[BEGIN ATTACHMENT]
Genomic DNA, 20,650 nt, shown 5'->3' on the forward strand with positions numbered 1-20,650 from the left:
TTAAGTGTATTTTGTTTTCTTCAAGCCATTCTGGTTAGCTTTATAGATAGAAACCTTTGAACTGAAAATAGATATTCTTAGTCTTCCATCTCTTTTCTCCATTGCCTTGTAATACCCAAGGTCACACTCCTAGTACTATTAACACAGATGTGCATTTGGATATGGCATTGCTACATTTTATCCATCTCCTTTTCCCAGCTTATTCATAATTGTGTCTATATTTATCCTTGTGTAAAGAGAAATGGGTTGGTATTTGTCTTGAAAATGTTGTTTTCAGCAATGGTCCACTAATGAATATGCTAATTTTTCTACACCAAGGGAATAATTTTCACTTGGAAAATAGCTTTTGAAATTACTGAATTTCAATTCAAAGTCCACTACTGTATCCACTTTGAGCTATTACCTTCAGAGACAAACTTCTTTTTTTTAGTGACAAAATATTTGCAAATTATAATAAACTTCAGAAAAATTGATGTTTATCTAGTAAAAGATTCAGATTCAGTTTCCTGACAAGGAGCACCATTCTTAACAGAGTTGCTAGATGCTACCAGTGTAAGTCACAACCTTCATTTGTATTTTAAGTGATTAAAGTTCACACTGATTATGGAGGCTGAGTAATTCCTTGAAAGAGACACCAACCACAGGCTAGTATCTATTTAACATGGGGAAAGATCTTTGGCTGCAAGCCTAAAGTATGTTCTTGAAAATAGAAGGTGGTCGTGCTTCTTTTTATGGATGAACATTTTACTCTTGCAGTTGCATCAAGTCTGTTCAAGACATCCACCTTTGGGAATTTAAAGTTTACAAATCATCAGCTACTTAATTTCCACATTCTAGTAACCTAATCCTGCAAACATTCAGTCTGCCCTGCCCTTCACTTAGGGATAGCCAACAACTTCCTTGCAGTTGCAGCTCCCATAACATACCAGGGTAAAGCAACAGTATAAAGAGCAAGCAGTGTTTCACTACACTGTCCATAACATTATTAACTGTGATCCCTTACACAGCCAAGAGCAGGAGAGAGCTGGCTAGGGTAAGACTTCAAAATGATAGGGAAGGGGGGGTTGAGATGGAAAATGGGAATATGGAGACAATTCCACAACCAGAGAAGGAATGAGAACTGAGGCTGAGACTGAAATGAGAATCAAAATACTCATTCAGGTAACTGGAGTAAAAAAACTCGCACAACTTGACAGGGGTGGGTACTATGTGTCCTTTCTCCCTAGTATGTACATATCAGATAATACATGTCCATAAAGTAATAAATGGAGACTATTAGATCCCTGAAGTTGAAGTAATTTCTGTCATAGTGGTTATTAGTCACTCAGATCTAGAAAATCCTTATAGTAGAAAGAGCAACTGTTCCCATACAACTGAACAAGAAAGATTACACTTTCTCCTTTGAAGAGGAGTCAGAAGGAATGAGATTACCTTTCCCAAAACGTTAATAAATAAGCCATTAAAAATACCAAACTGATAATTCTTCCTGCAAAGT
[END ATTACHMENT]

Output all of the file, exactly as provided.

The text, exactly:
Genomic DNA, 20,650 nt, shown 5'->3' on the forward strand with positions numbered 1-20,650 from the left:
TTAAGTGTATTTTGTTTTCTTCAAGCCATTCTGGTTAGCTTTATAGATAGAAACCTTTGAACTGAAAATAGATATTCTTAGTCTTCCATCTCTTTTCTCCATTGCCTTGTAATACCCAAGGTCACACTCCTAGTACTATTAACACAGATGTGCATTTGGATATGGCATTGCTACATTTTATCCATCTCCTTTTCCCAGCTTATTCATAATTGTGTCTATATTTATCCTTGTGTAAAGAGAAATGGGTTGGTATTTGTCTTGAAAATGTTGTTTTCAGCAATGGTCCACTAATGAATATGCTAATTTTTCTACACCAAGGGAATAATTTTCACTTGGAAAATAGCTTTTGAAATTACTGAATTTCAATTCAAAGTCCACTACTGTATCCACTTTGAGCTATTACCTTCAGAGACAAACTTCTTTTTTTTAGTGACAAAATATTTGCAAATTATAATAAACTTCAGAAAAATTGATGTTTATCTAGTAAAAGATTCAGATTCAGTTTCCTGACAAGGAGCACCATTCTTAACAGAGTTGCTAGATGCTACCAGTGTAAGTCACAACCTTCATTTGTATTTTAAGTGATTAAAGTTCACACTGATTATGGAGGCTGAGTAATTCCTTGAAAGAGACACCAACCACAGGCTAGTATCTATTTAACATGGGGAAAGATCTTTGGCTGCAAGCCTAAAGTATGTTCTTGAAAATAGAAGGTGGTCGTGCTTCTTTTTATGGATGAACATTTTACTCTTGCAGTTGCATCAAGTCTGTTCAAGACATCCACCTTTGGGAATTTAAAGTTTACAAATCATCAGCTACTTAATTTCCACATTCTAGTAACCTAATCCTGCAAACATTCAGTCTGCCCTGCCCTTCACTTAGGGATAGCCAACAACTTCCTTGCAGTTGCAGCTCCCATAACATACCAGGGTAAAGCAACAGTATAAAGAGCAAGCAGTGTTTCACTACACTGTCCATAACATTATTAACTGTGATCCCTTACACAGCCAAGAGCAGGAGAGAGCTGGCTAGGGTAAGACTTCAAAATGATAGGGAAGGGGGGGTTGAGATGGAAAATGGGAATATGGAGACAATTCCACAACCAGAGAAGGAATGAGAACTGAGGCTGAGACTGAAATGAGAATCAAAATACTCATTCAGGTAACTGGAGTAAAAAAACTCGCACAACTTGACAGGGGTGGGTACTATGTGTCCTTTCTCCCTAGTATGTACATATCAGATAATACATGTCCATAAAGTAATAAATGGAGACTATTAGATCCCTGAAGTTGAAGTAATTTCTGTCATAGTGGTTATTAGTCACTCAGATCTAGAAAATCCTTATAGTAGAAAGAGCAACTGTTCCCATACAACTGAACAAGAAAGATTACACTTTCTCCTTTGAAGAGGAGTCAGAAGGAATGAGATTACCTTTCCCAAAACGTTAATAAATAAGCCATTAAAAATACCAAACTGATAATTCTTCCTGCAAAGT